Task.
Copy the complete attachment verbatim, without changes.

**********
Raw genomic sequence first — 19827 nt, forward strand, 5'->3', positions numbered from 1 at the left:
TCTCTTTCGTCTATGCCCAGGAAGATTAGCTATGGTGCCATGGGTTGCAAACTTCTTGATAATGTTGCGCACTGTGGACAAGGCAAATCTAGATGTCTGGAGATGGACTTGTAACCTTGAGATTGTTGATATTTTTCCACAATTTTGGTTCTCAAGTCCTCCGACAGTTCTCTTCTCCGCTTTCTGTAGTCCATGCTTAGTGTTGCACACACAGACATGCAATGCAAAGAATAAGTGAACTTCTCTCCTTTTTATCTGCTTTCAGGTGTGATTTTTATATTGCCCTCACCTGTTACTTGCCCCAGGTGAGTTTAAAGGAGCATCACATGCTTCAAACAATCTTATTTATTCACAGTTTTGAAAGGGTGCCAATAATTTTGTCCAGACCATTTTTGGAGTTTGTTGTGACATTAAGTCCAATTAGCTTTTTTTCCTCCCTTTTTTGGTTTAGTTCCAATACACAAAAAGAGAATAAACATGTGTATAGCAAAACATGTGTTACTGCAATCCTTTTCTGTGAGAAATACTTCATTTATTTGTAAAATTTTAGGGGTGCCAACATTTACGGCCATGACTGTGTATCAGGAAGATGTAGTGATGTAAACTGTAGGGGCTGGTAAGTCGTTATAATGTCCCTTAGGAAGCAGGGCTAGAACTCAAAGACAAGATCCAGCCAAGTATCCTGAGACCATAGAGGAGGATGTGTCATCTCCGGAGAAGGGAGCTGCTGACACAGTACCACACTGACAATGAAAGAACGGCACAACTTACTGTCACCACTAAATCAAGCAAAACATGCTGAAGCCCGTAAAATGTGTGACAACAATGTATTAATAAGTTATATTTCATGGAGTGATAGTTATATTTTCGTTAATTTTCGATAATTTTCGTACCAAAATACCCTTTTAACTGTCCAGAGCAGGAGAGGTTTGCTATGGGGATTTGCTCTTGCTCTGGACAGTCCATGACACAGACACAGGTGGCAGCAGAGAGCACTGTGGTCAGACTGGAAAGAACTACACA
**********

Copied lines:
Raw genomic sequence first — 19827 nt, forward strand, 5'->3', positions numbered from 1 at the left:
TCTCTTTCGTCTATGCCCAGGAAGATTAGCTATGGTGCCATGGGTTGCAAACTTCTTGATAATGTTGCGCACTGTGGACAAGGCAAATCTAGATGTCTGGAGATGGACTTGTAACCTTGAGATTGTTGATATTTTTCCACAATTTTGGTTCTCAAGTCCTCCGACAGTTCTCTTCTCCGCTTTCTGTAGTCCATGCTTAGTGTTGCACACACAGACATGCAATGCAAAGAATAAGTGAACTTCTCTCCTTTTTATCTGCTTTCAGGTGTGATTTTTATATTGCCCTCACCTGTTACTTGCCCCAGGTGAGTTTAAAGGAGCATCACATGCTTCAAACAATCTTATTTATTCACAGTTTTGAAAGGGTGCCAATAATTTTGTCCAGACCATTTTTGGAGTTTGTTGTGACATTAAGTCCAATTAGCTTTTTTTCCTCCCTTTTTTGGTTTAGTTCCAATACACAAAAAGAGAATAAACATGTGTATAGCAAAACATGTGTTACTGCAATCCTTTTCTGTGAGAAATACTTCATTTATTTGTAAAATTTTAGGGGTGCCAACATTTACGGCCATGACTGTGTATCAGGAAGATGTAGTGATGTAAACTGTAGGGGCTGGTAAGTCGTTATAATGTCCCTTAGGAAGCAGGGCTAGAACTCAAAGACAAGATCCAGCCAAGTATCCTGAGACCATAGAGGAGGATGTGTCATCTCCGGAGAAGGGAGCTGCTGACACAGTACCACACTGACAATGAAAGAACGGCACAACTTACTGTCACCACTAAATCAAGCAAAACATGCTGAAGCCCGTAAAATGTGTGACAACAATGTATTAATAAGTTATATTTCATGGAGTGATAGTTATATTTTCGTTAATTTTCGATAATTTTCGTACCAAAATACCCTTTTAACTGTCCAGAGCAGGAGAGGTTTGCTATGGGGATTTGCTCTTGCTCTGGACAGTCCATGACACAGACACAGGTGGCAGCAGAGAGCACTGTGGTCAGACTGGAAAGAACTACACA